Susan Riley | November 2014

3 Tips for Integrating Parent/Teacher Conferences

As an arts educator, parent-teacher conferences always went a little bit different for me.  Most parents signed up for a conference with their child’s teacher, and then left the building.  Hardly anyone ever stopped by the music room to talk about their child’s progress in my class.  Those that DID sign up for a conference either wanted to discuss whether they should sign their child up for private lessons, or wanted to share with me their child’s latest recital pictures.  While I always appreciated when parents were able to stop by my room, I definitely didn’t feel like my extra 3 hours each conference night away from my family were well spent.

Being Proactive

That’s when I decided to make a change.  If I wanted my time to count those evenings, I needed to make sure I was proactive in my approach with parents.  I realize all parents want to make sure their children progress in school. For most, that means the areas with letter grades.  And while I certainly gave letter grades, they didn’t carry the “weight” of the language arts and math ones that were on the report card.  It became my mission to help parents see the link between how their child transferred information from my arts classes into all areas of their learning progression.

Doing this was definitely hard work, but so worth it in the end.  By the time I had established this conference routine, I was able to touch base with parents in a more meaningful way about their child. In the end, bringing more value to the arts program in my school.

Here are my top 3 tips for integrated parent-teacher conferences:

1. Get yourself prepared!

One of the things I started to do at the end of October (our parent-teacher conferences were always at the end of November and beginning of February), was to identify the students whose parents I most wanted to connect with on those conference nights.  These might be students I had concerns about, or those students who shone in my class.  I created a master list for each grade, and capped the amount at 25 total students.  Since we could fit in 10-15 parent-teacher conferences per night for two nights, this gave me some leeway. Along with, ensuring I wasn’t sitting in my room doing busywork.

2. Connect with the other teachers.

Once I had my master list, I reached out to these students’ classroom teachers and asked if we could collaborate on this child’s conference.  There were many ways we could do this.  I could sit in on the classroom teacher’s conference and offer insights from the arts’ perspective about the child’s unique progress. I could have a “piggyback” conference either directly before or after the classroom conference to provide my observations and ask for input from the parents about what I saw in my music class.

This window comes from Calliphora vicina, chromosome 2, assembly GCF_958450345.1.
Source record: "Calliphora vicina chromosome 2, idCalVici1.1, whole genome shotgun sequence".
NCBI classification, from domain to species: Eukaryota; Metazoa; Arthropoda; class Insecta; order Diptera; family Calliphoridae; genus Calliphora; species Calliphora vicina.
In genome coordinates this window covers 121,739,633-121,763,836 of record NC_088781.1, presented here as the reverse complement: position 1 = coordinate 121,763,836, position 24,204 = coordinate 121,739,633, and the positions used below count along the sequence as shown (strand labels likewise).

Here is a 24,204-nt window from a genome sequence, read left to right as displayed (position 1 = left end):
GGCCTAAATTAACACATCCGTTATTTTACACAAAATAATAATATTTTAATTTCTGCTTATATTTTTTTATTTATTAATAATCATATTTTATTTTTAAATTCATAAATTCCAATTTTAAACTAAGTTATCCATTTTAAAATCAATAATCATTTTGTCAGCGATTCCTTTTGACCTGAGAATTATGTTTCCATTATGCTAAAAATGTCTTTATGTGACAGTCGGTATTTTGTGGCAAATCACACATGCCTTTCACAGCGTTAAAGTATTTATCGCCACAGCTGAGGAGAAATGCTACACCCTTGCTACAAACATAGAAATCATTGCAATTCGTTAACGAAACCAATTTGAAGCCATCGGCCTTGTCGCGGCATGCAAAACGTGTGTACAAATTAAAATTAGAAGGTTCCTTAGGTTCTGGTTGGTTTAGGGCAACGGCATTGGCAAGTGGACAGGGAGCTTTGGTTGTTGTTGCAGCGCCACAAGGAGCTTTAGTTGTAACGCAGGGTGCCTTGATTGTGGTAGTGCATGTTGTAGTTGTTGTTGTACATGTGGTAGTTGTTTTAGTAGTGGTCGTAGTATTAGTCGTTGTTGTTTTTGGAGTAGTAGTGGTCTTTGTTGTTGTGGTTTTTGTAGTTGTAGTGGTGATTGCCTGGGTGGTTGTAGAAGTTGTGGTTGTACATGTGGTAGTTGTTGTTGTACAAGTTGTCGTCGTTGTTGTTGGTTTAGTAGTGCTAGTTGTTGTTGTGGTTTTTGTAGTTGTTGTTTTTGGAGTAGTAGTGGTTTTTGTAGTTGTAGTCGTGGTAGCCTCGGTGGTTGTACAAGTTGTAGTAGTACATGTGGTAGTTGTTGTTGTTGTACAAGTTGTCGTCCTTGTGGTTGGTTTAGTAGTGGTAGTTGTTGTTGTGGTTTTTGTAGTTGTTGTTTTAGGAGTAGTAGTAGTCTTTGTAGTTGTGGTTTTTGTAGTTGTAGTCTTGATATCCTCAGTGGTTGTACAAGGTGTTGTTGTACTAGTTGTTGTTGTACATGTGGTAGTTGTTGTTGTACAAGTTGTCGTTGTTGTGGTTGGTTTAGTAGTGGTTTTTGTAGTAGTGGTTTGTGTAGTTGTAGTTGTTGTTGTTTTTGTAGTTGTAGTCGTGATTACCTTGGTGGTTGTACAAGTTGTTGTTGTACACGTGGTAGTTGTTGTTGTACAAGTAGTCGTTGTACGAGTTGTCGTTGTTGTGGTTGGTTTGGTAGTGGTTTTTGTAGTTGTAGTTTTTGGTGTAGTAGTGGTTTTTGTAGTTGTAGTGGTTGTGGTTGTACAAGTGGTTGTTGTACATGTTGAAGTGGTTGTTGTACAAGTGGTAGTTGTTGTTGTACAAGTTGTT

Or, the teacher and I could collaborate on the similarities and differences we noticed about the child between our two classes. In addition to, how we might be able to use these trends as a way to support parents in better understanding their child.  Teachers loved this because it was another support for them during conference time. Parents appreciated it because it gave them another outlet to get to know their child’s overall academic, arts and social/emotional health.

3. Follow through and be organized.  

Once I met with teachers and we developed a game plan, I reached out to parents directly either by phone, mail or email with a request for conference about their child.  I gave them a choice of two times (either before or after their conference with the classroom teacher) if I wasn’t doing a joint conference with the classroom teacher.  Then, I created my master list of time slots, and who I was meeting with at what time.  I included a quick snapshot of information in each block about that student, which always included 2 positives and 1 “work-on”.  This helped me stay on top of the whole process and to truly speak with the parents about my observations.

Lasting Benefits

Once I implemented this method as part of my conference routine, I saw a sharp spike in the amount of parents who attended my events, supported their child in the arts, and who advocated for more arts programming in our district.  It also afforded me the opportunity to see these children in a more global perspective of their learning, and to encourage more direct arts instruction in many cases as an alternative to more remediation.

Classroom teachers – this works for you as well, by the way!  When creating your conference list, I encourage you to seek out and partner with the arts teachers in your building.  They can help you provide a much broader picture of student achievement and help you to think about ways to support student learning that you may not have thought of in the past.

Parent-teacher conferences are a wonderful opportunity to truly connect with your community in an effort to facilitate the success of all learners.  Let’s do this together!

Sound off: how do YOU prepare for parent-teacher conferences?  What are your challenges and triumphs?

About the Author

Susan Riley is the founder and CEO of The Institute for Arts Integration and STEAM. She focuses on teacher professional development in arts integration, STEAM, 21st century learning skills, and technology. She is also a published author and frequent presenter at national conferences on Arts Integration and STEAM education. Susan holds a Bachelor of Music degree in Music Education from the prestigious Westminster Choir College in Princeton, NJ and a Master of Science in Education Administration from McDaniel College in Westminster, MD. She lives in Westminster, MD with her husband and daughter. Email Susan